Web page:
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ranch is now and crossed the Canadian River at Billie Williams' store. That night Colonel Todd and I fell out and I quit. He talked a long time to me before I would agree to stay with the outfit until he got out of the Indian country.
The next morning when I went out to try to get a wild turkey, I rode into a bunch of Indians. "Jack Moore" carried me from them and when I got to the herd, I had been struck with several arrows, so was "Jack Moore." Jimmie Billings cut the arrows out of both of us with a pocket knife. I lost quite a lot of blood. While they were at work on me, William Packer rode up and had me put in his wagon and in a few days I was in the saddle again. But "Jack Moore" and I parted forever. I finished my trip with Harrow & Packer, who had three hundred head of butcher cattle which they were taking to Bloomington, Ill.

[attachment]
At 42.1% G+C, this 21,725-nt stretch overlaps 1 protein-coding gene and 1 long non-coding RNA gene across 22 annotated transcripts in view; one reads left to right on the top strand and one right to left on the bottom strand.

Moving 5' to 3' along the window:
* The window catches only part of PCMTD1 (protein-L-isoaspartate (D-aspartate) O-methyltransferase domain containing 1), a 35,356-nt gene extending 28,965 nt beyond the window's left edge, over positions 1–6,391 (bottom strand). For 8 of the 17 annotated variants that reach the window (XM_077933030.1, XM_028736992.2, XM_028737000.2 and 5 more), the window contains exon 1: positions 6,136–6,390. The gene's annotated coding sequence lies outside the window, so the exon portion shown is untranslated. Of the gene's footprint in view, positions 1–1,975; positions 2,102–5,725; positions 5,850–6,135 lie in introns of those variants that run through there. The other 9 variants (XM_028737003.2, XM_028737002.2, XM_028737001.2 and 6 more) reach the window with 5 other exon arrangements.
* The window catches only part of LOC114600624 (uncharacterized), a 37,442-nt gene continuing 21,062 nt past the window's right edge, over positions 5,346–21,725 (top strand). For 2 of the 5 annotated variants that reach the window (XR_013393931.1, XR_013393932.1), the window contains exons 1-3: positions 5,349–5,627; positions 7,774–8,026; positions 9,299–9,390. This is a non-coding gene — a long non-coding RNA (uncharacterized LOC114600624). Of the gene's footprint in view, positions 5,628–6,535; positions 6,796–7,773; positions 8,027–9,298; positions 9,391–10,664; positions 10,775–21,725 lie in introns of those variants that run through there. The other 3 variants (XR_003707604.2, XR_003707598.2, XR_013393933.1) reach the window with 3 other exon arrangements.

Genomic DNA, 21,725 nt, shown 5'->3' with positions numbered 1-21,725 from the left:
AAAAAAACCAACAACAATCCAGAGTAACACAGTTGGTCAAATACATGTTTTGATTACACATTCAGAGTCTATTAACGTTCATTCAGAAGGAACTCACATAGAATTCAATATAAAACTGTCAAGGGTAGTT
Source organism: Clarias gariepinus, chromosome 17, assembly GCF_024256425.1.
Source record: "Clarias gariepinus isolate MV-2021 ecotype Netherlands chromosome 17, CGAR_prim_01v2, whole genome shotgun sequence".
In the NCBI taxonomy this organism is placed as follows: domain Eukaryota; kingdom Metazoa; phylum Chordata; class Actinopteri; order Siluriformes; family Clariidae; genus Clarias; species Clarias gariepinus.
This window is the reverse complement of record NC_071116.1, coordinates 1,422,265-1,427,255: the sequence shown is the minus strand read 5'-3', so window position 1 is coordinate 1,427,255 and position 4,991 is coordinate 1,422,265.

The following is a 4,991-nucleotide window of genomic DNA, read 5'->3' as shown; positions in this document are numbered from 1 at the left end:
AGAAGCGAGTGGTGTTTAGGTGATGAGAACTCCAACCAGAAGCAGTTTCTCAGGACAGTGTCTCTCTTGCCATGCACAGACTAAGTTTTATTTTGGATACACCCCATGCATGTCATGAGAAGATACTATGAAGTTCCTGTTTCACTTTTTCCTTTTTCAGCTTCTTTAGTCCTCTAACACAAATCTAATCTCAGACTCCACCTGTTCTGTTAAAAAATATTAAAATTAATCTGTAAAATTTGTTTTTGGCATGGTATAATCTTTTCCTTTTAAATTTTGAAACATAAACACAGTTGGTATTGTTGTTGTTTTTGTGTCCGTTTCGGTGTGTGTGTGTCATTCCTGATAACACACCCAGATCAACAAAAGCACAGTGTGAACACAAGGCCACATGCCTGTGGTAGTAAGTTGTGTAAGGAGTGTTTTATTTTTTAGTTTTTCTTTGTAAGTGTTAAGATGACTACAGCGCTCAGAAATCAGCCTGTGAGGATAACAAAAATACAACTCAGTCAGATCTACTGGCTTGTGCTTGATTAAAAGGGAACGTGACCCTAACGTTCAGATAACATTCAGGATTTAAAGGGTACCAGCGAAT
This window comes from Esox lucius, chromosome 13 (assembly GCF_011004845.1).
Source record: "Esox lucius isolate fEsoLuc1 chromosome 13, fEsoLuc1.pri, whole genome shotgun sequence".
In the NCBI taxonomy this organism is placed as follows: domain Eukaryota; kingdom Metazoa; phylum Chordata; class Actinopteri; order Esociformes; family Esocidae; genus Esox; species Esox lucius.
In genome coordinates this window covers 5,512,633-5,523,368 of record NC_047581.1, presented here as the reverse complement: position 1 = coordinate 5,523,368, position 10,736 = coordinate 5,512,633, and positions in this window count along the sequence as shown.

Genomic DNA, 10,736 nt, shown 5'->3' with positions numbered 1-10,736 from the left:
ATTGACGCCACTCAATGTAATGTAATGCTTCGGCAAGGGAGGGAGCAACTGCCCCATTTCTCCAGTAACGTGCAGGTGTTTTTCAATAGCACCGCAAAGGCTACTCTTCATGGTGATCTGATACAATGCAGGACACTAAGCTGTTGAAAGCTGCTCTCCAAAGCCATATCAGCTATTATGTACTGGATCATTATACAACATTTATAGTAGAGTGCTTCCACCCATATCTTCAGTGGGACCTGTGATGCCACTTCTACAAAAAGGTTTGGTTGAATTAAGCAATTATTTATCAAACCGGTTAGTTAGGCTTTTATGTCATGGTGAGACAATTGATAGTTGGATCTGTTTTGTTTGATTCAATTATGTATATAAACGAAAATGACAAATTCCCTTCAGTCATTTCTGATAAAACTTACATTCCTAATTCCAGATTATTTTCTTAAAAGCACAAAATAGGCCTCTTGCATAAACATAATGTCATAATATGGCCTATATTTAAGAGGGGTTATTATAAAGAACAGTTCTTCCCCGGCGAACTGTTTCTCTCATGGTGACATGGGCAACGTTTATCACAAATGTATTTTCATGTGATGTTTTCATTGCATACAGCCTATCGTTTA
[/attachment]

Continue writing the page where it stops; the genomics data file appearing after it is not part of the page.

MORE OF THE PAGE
We passed Caldwell, Kansas, and were in Wichita Falls on the 4th day of July, 1871, just two years after the first peg was driven into the ground to lay out the town. The cattle were shipped from Florence, Kansas.
William Slaughter and I went across the country to Abilene. Wild Bill, or I should say William Hickok, was city marshal. He was very kind to me and I thought a great deal of him.
I shipped cattle from Abilene to St. Louis for Jim Reed, a one-armed man. One day while I was asleep at the Belle Hotel in St. Louis, Zack Mulhall called and asked what I was dreaming. I told him of "home." He then asked me why I did not go home. I told him to go to the ticket office with me and the first train that went out I would go on it. The train went east just one hour before the one went west. I found things changed from what they were when they left.